Latest Press Releases

May 31, 2011
Schools That Help Students Build Brain Fitness Reduce Special Education Costs

Districts using Scientific Learning’s Fast ForWord program improve achievement for students of a wide spectrum of abilities, and reduce costs for intervention services 5/31/11 Media Contact: Jessica LindlSenior Vice President, Marketing and Product ManagementScientific Learning Corporation(510) [email protected] Investor Contact: Bob FellerChief Financial OfficerScientific Learning Corporation(510) [email protected] Oakland, Calif. — May 31, 2011 — According to the U.S. Department of Education, the average per pupil expenditure in U.S. schools today is just over $10,000. The Center for Special Education Finance calculates that for students with disabilities, the cost is 1.9 times more expensive. Even with some state and federal aid, this equates to, on average, nearly $19,000 a year to educate each student with special needs — a significant financial responsibility for school districts especially in these times of severe budget cuts.  However, innovative districts such as Westfield-Washington Schools in central Indiana and St. Mary Parish Public Schools in Louisiana have found a way to reduce special education expenses by effectively addressing foundational reading and learning issues, thereby reducing unnecessary referrals to special education. In 2006, both school districts implemented a brain fitness program called Fast ForWord®. The software program consists of intensive, adaptive exercises that build brain fitness in the areas of memory, attention, processing, and sequencing — cognitive skills essential for learning and reading success. Fast ForWord supports special education students, as well as those working at or above grade level, by improving their ability to learn and retain knowledge. This results in increased reading proficiency, improved comprehension of other subject areas, increased self-confidence, and reduced costs for intervention services. Westfield-Washington Schools In Westfield-Washington Schools, located just north of Indianapolis, schools have realized savings in the reduction of inaccurate referrals to special education. Through the use of the Fast ForWord program, schools have prevented the misidentification of struggling students as special needs students, so doctors […]

March 29, 2011
Students Who Build Brain Fitness Improve Performance On State Tests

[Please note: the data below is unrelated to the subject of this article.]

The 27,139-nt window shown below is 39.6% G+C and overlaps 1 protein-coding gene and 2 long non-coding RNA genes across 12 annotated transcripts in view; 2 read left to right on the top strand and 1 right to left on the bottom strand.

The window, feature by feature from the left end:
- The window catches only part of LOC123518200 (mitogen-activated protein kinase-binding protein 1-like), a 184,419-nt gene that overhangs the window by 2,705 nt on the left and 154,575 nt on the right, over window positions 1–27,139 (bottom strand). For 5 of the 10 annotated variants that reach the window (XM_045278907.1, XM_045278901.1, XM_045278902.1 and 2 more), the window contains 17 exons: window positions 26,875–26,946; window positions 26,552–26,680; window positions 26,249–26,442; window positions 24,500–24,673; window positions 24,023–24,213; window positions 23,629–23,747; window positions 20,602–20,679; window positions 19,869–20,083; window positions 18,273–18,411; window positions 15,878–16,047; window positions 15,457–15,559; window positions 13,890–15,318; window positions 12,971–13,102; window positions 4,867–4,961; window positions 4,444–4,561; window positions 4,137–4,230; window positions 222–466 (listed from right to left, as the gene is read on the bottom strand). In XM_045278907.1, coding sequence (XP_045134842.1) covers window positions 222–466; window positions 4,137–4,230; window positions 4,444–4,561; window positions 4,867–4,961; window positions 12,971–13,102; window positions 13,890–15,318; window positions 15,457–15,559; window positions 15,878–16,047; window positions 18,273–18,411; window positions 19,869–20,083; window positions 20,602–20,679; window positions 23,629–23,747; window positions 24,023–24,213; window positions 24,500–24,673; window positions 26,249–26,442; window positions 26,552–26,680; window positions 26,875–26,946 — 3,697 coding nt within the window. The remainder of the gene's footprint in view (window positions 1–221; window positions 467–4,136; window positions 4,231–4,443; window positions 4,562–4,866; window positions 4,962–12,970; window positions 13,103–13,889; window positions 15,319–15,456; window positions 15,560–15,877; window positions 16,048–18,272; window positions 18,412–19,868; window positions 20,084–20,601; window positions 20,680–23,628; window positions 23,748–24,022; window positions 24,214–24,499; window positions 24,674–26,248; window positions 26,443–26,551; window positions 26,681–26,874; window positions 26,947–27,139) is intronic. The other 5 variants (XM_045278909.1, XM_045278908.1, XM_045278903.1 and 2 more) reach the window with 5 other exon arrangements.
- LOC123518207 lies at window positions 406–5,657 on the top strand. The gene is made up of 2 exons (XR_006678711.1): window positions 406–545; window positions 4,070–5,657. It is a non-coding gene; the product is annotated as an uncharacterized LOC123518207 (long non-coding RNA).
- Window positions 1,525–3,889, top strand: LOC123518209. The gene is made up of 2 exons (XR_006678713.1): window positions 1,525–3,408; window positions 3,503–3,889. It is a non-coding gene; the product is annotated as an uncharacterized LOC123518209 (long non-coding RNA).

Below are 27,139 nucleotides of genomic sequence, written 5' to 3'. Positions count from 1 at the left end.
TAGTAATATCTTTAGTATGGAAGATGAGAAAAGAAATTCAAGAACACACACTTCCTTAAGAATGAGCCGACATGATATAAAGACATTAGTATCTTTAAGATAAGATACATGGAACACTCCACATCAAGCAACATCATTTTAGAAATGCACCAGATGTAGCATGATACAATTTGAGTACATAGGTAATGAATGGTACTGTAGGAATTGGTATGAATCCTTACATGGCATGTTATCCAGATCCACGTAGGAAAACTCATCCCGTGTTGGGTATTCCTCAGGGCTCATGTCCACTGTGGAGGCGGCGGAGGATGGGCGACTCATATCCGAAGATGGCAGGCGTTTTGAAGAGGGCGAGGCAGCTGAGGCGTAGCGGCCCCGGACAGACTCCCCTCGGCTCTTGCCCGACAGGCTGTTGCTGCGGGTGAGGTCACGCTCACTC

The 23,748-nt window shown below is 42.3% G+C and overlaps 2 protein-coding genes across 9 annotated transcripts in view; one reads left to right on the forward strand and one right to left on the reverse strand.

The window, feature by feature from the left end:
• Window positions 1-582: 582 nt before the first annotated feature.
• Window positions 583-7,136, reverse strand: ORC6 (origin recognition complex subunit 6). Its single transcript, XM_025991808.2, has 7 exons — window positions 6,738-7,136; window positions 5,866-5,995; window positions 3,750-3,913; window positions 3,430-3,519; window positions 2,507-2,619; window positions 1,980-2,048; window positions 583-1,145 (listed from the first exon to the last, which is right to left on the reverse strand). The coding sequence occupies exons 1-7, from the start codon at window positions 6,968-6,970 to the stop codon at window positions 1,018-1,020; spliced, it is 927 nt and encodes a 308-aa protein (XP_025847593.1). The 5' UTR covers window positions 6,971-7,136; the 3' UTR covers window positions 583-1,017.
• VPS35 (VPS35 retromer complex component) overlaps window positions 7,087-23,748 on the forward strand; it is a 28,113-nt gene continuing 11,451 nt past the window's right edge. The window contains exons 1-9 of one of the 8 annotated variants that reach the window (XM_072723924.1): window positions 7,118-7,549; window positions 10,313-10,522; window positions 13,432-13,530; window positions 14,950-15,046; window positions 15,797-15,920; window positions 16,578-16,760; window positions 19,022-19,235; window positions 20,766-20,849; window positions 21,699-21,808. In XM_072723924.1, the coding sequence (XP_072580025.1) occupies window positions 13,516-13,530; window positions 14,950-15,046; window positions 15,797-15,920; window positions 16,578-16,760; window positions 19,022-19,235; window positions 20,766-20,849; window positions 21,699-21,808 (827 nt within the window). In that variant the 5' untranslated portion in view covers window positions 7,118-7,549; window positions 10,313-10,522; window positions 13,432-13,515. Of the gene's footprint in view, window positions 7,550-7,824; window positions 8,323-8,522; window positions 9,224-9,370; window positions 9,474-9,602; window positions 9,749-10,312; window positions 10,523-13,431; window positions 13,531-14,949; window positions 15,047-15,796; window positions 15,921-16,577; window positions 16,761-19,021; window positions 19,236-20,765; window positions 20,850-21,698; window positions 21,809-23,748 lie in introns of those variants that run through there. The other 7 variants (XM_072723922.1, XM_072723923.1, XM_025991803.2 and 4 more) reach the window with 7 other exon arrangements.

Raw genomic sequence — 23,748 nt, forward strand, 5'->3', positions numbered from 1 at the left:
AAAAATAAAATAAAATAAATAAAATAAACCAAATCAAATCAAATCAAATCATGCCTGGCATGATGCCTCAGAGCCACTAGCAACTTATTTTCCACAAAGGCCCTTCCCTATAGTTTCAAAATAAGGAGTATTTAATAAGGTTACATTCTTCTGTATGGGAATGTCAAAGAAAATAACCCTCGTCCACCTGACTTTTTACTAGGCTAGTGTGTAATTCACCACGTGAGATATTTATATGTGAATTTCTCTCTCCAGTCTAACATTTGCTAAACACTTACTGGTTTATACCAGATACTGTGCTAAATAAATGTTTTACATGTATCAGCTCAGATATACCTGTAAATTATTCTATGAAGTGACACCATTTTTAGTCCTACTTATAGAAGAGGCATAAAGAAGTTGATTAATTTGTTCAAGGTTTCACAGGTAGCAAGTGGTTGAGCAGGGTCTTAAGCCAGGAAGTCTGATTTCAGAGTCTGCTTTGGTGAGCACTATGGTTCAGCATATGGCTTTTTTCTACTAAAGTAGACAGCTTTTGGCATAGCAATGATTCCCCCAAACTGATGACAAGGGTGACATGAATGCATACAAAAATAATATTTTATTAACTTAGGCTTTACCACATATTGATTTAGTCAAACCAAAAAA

Schools using the Fast ForWord educational software program can accelerate learning for students in a wide spectrum of ages and abilities, and improve spring test scores 3/29/11 Media Contact: Jessica LindlSenior Vice President, Marketing and Product ManagementScientific Learning Corporation(510) [email protected] Investor Contact: Bob FellerChief Financial OfficerScientific Learning Corporation(510) [email protected] Oakland, Calif. — March 29, 2011 — On state tests administered each spring, even bright young learners worry about their performance. Take Garrett, for example. The son of an elementary school principal, Garrett had the benefit of a strong preschool education and dedicated parents who read with him every day. Yet, Garrett struggled with reading in first and second grades, and scored below grade level on the Idaho Reading Indicator (IRI). Then, in the third grade, everything changed. Garrett gained 3.7 years of growth, jumping from a second-grade to nearly a sixth-grade reading level. For the first time, he also scored at the proficient level in reading on his state test, the Idaho Standards Achievement Test (ISAT). What changed? From September to April, Garrett participated in a brain fitness program called Fast ForWord® that exercised his cognitive muscles and improved his brain function. This allowed Garrett to better take advantage of the content presented to him in school and at home, and maintain an accelerated rate of learning even after the program ended. As Garrett’s story illustrates, successful preparation for state tests involves more than high quality, standards-based subject area instruction. Forward-thinking schools are accelerating learning and improving performance on high-stakes tests by building students' brain fitness. By exercising the parts of the brain that contribute to learning — memory, attention, processing and sequencing — schools can improve students’ ability to learn and retain knowledge. At Discovery Elementary, the Title I school in Idaho Falls where Garrett’s father, Ken Marlowe, serves as principal, students began using the […]

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